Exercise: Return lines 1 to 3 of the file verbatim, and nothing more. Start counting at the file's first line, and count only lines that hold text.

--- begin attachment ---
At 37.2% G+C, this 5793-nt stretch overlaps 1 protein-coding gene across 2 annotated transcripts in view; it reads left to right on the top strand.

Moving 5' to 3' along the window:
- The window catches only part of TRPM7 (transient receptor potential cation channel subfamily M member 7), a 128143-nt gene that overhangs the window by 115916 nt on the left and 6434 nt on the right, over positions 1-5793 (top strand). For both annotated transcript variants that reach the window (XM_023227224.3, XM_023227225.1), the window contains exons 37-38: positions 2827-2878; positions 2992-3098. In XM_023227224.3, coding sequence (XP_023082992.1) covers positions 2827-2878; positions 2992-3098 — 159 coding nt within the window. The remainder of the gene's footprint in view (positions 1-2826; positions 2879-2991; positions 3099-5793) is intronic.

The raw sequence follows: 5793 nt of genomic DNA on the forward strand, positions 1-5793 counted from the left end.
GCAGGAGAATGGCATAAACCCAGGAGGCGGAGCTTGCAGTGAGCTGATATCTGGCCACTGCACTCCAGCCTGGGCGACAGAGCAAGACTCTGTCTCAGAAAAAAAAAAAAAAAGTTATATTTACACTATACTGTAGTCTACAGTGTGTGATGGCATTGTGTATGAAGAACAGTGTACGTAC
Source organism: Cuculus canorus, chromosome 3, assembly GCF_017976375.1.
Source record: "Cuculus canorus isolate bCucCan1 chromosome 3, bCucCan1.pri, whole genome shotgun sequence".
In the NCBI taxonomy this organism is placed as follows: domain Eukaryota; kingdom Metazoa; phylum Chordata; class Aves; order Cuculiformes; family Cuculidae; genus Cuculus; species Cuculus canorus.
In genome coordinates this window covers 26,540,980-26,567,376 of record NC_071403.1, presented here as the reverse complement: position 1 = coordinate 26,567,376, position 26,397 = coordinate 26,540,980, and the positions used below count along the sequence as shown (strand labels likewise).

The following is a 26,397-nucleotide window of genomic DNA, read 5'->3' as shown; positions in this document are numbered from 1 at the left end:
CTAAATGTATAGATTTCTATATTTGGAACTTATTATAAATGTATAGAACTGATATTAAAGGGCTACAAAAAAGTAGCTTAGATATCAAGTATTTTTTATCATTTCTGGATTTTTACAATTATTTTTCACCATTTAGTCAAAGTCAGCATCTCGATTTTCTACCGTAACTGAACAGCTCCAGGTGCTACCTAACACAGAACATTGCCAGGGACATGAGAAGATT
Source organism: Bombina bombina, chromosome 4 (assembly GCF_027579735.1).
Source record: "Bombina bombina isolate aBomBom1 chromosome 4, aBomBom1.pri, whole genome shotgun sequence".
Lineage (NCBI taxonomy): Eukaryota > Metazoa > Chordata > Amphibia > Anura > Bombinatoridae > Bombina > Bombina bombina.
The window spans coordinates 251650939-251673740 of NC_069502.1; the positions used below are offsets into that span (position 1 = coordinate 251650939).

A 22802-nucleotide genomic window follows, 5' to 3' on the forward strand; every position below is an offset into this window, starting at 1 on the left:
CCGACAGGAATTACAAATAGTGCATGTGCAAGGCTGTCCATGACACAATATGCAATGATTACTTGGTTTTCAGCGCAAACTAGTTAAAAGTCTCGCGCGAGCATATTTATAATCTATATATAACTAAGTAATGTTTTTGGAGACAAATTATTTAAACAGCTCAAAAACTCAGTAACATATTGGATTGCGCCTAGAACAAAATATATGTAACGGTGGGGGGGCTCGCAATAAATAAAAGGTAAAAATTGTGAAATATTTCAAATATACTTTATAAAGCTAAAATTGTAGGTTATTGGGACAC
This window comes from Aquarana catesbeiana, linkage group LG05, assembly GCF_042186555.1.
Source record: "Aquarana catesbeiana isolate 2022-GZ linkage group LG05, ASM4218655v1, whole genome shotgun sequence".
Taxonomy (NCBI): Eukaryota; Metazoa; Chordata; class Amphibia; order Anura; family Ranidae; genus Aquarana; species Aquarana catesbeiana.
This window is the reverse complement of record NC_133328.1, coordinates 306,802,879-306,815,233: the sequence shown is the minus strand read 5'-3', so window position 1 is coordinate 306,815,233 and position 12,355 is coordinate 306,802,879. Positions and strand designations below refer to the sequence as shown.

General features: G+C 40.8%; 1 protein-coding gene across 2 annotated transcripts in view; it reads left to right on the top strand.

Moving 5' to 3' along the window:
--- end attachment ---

At 37.2% G+C, this 5793-nt stretch overlaps 1 protein-coding gene across 2 annotated transcripts in view; it reads left to right on the top strand.

Moving 5' to 3' along the window:
- The window catches only part of TRPM7 (transient receptor potential cation channel subfamily M member 7), a 128143-nt gene that overhangs the window by 115916 nt on the left and 6434 nt on the right, over positions 1-5793 (top strand). For both annotated transcript variants that reach the window (XM_023227224.3, XM_023227225.1), the window contains exons 37-38: positions 2827-2878; positions 2992-3098. In XM_023227224.3, coding sequence (XP_023082992.1) covers positions 2827-2878; positions 2992-3098 — 159 coding nt within the window. The remainder of the gene's footprint in view (positions 1-2826; positions 2879-2991; positions 3099-5793) is intronic.